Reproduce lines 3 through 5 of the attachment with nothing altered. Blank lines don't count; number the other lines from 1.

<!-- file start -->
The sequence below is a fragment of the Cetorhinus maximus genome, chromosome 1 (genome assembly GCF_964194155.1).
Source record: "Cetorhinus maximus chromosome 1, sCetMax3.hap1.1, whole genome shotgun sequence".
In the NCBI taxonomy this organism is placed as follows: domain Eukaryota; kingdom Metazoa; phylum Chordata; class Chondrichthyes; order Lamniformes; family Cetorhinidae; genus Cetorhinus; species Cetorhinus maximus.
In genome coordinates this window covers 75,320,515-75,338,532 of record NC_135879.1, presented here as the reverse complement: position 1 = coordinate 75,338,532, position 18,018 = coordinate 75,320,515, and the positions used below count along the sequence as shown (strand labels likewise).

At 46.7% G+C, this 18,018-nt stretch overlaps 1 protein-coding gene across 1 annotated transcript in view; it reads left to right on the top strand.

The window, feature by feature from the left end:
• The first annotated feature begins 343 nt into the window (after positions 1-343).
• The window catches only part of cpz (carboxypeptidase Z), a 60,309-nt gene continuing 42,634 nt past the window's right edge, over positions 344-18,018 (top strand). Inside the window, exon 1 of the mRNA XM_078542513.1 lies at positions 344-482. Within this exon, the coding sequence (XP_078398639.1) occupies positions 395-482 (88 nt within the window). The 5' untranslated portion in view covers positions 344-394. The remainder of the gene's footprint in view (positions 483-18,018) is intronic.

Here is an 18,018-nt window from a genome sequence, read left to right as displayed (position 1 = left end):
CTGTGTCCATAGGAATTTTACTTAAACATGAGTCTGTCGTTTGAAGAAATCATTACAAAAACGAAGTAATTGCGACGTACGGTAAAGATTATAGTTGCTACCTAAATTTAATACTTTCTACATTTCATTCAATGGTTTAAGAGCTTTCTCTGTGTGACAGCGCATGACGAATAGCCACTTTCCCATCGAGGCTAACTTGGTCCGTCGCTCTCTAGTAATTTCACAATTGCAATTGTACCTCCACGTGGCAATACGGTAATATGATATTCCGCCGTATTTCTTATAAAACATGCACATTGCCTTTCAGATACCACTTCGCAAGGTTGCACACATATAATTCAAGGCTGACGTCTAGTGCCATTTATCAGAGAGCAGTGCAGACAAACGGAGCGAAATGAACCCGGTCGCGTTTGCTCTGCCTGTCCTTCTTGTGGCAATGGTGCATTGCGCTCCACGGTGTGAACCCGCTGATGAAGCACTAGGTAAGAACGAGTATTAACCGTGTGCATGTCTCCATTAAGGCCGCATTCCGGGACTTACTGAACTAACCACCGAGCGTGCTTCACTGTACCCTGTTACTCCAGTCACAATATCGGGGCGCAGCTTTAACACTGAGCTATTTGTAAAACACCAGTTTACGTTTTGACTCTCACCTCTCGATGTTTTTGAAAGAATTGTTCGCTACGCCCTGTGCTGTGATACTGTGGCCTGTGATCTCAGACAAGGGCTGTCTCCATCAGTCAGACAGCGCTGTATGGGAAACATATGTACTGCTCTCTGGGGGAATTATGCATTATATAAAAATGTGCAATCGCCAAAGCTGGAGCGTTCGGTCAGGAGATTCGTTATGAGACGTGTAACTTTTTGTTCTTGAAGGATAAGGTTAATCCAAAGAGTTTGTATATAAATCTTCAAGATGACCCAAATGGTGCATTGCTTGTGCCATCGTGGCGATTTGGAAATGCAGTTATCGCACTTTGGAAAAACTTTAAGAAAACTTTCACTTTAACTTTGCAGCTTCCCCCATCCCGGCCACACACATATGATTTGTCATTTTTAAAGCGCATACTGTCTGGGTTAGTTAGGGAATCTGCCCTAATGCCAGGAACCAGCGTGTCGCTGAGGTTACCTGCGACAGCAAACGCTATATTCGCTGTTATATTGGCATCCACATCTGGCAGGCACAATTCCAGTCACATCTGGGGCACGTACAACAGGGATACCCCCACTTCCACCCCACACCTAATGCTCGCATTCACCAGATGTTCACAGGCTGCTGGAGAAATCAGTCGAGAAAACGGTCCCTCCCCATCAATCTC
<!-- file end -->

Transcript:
In the NCBI taxonomy this organism is placed as follows: domain Eukaryota; kingdom Metazoa; phylum Chordata; class Chondrichthyes; order Lamniformes; family Cetorhinidae; genus Cetorhinus; species Cetorhinus maximus.
In genome coordinates this window covers 75,320,515-75,338,532 of record NC_135879.1, presented here as the reverse complement: position 1 = coordinate 75,338,532, position 18,018 = coordinate 75,320,515, and the positions used below count along the sequence as shown (strand labels likewise).

At 46.7% G+C, this 18,018-nt stretch overlaps 1 protein-coding gene across 1 annotated transcript in view; it reads left to right on the top strand.